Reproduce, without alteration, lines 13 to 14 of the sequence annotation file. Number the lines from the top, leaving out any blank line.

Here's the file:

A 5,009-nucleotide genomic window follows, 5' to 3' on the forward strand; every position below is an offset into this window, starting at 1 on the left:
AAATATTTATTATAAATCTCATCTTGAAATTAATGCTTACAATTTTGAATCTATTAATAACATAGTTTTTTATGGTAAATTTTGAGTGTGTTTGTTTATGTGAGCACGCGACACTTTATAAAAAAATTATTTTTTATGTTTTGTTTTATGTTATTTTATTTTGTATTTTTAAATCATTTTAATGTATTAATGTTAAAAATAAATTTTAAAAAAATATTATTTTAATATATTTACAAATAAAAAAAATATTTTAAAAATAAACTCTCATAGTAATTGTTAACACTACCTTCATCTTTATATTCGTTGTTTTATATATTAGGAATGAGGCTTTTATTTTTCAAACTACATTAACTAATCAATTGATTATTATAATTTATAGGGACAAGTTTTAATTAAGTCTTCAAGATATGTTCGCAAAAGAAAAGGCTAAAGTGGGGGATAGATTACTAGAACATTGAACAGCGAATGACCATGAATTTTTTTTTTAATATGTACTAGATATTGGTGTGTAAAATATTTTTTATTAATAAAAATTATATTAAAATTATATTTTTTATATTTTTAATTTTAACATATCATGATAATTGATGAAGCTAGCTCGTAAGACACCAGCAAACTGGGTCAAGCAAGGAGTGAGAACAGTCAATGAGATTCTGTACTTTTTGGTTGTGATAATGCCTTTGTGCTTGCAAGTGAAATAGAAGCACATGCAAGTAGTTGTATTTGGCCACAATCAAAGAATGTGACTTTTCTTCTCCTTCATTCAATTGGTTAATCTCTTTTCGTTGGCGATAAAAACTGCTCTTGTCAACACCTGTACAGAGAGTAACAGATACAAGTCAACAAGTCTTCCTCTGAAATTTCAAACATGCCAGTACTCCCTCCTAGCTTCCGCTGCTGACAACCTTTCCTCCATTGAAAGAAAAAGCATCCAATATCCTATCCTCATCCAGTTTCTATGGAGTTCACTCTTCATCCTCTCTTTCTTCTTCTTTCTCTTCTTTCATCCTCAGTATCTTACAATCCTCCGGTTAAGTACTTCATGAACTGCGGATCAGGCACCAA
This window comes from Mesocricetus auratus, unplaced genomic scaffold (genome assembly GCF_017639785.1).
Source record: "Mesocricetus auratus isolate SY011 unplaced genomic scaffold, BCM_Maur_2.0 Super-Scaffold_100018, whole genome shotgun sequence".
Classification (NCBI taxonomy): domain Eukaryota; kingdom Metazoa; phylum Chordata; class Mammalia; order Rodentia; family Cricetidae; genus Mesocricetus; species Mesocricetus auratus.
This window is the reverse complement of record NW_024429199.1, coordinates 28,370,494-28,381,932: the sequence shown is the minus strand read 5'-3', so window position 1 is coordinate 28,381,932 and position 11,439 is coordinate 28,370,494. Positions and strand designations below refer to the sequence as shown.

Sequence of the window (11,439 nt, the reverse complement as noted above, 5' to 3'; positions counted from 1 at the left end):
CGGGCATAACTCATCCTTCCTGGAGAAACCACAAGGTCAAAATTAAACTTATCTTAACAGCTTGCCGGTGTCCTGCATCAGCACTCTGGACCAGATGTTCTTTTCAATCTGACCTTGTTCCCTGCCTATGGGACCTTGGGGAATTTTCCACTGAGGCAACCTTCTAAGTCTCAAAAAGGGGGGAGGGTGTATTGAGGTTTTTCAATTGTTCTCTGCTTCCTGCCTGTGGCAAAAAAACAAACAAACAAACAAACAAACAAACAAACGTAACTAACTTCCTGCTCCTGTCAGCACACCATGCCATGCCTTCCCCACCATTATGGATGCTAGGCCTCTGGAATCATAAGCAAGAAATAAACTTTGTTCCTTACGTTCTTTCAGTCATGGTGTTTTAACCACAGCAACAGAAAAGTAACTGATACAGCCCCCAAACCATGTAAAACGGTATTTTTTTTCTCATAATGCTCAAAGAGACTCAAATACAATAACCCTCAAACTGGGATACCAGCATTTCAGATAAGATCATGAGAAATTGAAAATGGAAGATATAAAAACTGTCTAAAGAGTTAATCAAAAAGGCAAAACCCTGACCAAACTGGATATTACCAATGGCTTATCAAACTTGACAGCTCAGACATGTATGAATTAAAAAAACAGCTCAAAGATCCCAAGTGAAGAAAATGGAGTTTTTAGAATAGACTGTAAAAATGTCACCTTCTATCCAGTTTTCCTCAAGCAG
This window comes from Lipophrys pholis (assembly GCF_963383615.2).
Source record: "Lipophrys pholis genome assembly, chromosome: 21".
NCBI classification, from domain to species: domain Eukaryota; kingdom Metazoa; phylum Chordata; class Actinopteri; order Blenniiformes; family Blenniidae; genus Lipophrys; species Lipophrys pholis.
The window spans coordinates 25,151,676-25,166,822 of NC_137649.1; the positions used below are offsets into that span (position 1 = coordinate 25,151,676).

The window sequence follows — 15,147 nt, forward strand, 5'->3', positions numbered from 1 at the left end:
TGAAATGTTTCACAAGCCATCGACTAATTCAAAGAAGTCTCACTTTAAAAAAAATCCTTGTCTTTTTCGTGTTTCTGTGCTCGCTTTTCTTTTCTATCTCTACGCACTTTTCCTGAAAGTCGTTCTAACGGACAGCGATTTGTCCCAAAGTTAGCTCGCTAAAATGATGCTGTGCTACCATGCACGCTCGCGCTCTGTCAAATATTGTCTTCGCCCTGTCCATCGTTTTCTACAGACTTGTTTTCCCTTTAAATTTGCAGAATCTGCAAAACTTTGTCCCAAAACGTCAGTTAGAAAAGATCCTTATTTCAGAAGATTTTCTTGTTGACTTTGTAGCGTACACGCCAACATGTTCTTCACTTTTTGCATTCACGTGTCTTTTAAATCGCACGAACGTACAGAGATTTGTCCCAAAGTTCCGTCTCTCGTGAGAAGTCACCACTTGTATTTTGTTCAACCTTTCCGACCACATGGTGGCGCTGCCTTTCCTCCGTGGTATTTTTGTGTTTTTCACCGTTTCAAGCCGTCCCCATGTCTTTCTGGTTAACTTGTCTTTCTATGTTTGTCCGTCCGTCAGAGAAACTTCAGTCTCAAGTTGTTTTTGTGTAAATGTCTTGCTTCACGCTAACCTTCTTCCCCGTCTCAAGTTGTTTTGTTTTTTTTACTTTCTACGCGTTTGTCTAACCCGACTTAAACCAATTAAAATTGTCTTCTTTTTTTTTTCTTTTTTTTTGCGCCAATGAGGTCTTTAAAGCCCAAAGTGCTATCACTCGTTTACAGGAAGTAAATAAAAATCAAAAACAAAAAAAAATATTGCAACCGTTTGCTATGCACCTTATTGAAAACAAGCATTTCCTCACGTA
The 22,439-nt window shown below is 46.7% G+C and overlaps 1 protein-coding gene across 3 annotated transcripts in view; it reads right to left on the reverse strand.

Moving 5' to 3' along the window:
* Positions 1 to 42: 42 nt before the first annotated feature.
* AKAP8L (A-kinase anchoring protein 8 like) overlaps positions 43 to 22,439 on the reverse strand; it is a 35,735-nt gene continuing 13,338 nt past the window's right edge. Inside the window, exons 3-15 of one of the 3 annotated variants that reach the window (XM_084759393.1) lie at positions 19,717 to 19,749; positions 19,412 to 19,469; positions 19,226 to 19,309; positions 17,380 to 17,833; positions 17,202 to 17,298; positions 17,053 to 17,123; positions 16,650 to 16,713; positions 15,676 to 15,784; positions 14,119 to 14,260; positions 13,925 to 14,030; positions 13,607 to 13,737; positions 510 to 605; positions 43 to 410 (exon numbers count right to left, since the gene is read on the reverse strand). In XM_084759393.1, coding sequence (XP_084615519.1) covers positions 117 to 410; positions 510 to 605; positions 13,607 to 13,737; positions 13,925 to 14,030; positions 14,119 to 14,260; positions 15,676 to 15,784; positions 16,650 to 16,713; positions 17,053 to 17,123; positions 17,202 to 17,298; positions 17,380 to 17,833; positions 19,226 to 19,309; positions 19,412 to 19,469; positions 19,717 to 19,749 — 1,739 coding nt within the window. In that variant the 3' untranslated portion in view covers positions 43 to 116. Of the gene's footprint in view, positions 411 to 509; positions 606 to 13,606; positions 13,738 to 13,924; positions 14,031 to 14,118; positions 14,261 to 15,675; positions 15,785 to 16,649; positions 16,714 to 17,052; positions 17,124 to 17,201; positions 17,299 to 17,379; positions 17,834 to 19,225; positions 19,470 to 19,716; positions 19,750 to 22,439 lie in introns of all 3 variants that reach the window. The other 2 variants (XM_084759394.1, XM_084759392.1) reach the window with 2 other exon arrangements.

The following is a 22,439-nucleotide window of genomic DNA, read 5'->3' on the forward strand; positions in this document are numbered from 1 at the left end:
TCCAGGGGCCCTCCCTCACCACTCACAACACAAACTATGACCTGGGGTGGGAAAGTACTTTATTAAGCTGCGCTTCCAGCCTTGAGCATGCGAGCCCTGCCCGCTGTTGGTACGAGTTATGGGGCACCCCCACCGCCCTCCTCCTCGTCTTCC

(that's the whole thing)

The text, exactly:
The window sequence follows — 15,147 nt, forward strand, 5'->3', positions numbered from 1 at the left end:
TGAAATGTTTCACAAGCCATCGACTAATTCAAAGAAGTCTCACTTTAAAAAAAATCCTTGTCTTTTTCGTGTTTCTGTGCTCGCTTTTCTTTTCTATCTCTACGCACTTTTCCTGAAAGTCGTTCTAACGGACAGCGATTTGTCCCAAAGTTAGCTCGCTAAAATGATGCTGTGCTACCATGCACGCTCGCGCTCTGTCAAATATTGTCTTCGCCCTGTCCATCGTTTTCTACAGACTTGTTTTCCCTTTAAATTTGCAGAATCTGCAAAACTTTGTCCCAAAACGTCAGTTAGAAAAGATCCTTATTTCAGAAGATTTTCTTGTTGACTTTGTAGCGTACACGCCAACATGTTCTTCACTTTTTGCATTCACGTGTCTTTTAAATCGCACGAACGTACAGAGATTTGTCCCAAAGTTCCGTCTCTCGTGAGAAGTCACCACTTGTATTTTGTTCAACCTTTCCGACCACATGGTGGCGCTGCCTTTCCTCCGTGGTATTTTTGTGTTTTTCACCGTTTCAAGCCGTCCCCATGTCTTTCTGGTTAACTTGTCTTTCTATGTTTGTCCGTCCGTCAGAGAAACTTCAGTCTCAAGTTGTTTTTGTGTAAATGTCTTGCTTCACGCTAACCTTCTTCCCCGTCTCAAGTTGTTTTGTTTTTTTTACTTTCTACGCGTTTGTCTAACCCGACTTAAACCAATTAAAATTGTCTTCTTTTTTTTTTCTTTTTTTTTGCGCCAATGAGGTCTTTAAAGCCCAAAGTGCTATCACTCGTTTACAGGAAGTAAATAAAAATCAAAAACAAAAAAAAATATTGCAACCGTTTGCTATGCACCTTATTGAAAACAAGCATTTCCTCACGTA